I live in Texas, and I recently regained interest in Go after watching Alpha Go and The Surrounding Game. I know the absolute bare minimum basics, such as how pieces are captured, don’t move placed stone, etc., but not much more than that. I would love to do an in person game, but due to my schedule, I can’t go to the Go group in my area.
I’ve been playing on the Little Go app on my phone on a smaller board, and just getting pummeled by the computer. I’m at a point where I can’t figure out how I should be thinking about my pieces.
I believe I’m looking for a correspondence teaching game, which I’m assuming is an asynchronous game? The last time I tried Go was when my father tried to teach it to me when I was a kid. Let’s just say I haven’t been in the same room with him and a Go board since that attempt.
I’d be interested in a 9x9 or 13x13 game before jumping head first into a 19x19 game, but not a strong preference.
Well if you’re looking for correspondence games, there are others more eager to play those than me, but if you have a little free time,… I’ll be streaming a lecture on basics in a few minutes. I will stream at https://www.twitch.tv/smurphing and you will probably also see a notification in the top right as soon as I go online. You’re welcome to join or watch at your leisure after the stream has ended and the recording made available.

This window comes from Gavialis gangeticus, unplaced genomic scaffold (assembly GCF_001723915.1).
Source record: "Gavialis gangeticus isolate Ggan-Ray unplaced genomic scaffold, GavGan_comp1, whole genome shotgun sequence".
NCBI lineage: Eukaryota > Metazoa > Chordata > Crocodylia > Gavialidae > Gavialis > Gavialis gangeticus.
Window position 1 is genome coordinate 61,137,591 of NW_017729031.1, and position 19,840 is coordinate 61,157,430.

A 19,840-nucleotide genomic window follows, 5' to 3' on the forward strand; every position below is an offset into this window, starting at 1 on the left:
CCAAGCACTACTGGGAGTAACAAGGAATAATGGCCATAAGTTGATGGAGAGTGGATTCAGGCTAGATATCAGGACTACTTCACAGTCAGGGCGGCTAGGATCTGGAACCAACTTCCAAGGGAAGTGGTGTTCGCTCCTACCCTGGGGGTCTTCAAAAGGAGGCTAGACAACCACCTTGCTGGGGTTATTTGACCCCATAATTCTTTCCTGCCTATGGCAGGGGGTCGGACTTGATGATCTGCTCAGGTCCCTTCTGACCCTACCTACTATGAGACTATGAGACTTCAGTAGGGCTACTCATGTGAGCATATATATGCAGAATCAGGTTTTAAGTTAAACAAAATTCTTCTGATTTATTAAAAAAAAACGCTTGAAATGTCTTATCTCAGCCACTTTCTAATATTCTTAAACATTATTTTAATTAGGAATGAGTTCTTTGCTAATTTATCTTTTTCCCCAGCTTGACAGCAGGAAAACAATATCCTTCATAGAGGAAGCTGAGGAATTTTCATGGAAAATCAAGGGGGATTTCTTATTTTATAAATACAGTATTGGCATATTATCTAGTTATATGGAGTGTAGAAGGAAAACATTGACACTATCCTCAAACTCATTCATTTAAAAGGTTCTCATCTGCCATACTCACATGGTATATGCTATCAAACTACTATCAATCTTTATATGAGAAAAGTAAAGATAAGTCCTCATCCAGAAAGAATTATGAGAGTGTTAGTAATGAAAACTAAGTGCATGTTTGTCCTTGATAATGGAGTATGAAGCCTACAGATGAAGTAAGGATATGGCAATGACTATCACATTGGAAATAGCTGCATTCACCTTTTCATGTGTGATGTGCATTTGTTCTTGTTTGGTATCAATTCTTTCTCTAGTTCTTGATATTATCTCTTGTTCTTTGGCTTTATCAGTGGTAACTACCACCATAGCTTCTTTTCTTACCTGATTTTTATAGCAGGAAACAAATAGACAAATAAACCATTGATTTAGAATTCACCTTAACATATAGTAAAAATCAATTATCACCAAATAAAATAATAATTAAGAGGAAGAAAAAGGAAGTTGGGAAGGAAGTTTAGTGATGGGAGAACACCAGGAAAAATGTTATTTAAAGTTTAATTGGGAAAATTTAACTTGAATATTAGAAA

For a beginner player such as you, I would recommend asking for a 9x9 teaching game. I expect live game will work best - 9x9 is normally fast enough that you shouldn’t want to make it a correspondance game. The best way to get a teaching game is to ask for one on the main chat (that is, the chat tab on ogs, not the chat window within a game).
If you really only know the rules of the games, there are also some very basic strategies you’ll want to learn first - things like making two eyes to live. You can read about these online, or have someone explain it to you, but you’ll need to understand the concept to progress in the game.
After that, play other 9x9 games with beginners. They’ll beat you at first. That’s OK - just try to figure out where it went wrong. If you can get into the habit of reviewing your games afterwards, that’ll be very helpfull. And you can still ask in chat for another teaching game once in a while.
I’d recommend sticking to 9x9 until your rank stabilizes somewhere above the 18k mark. Then it’s time to give 19x19 a try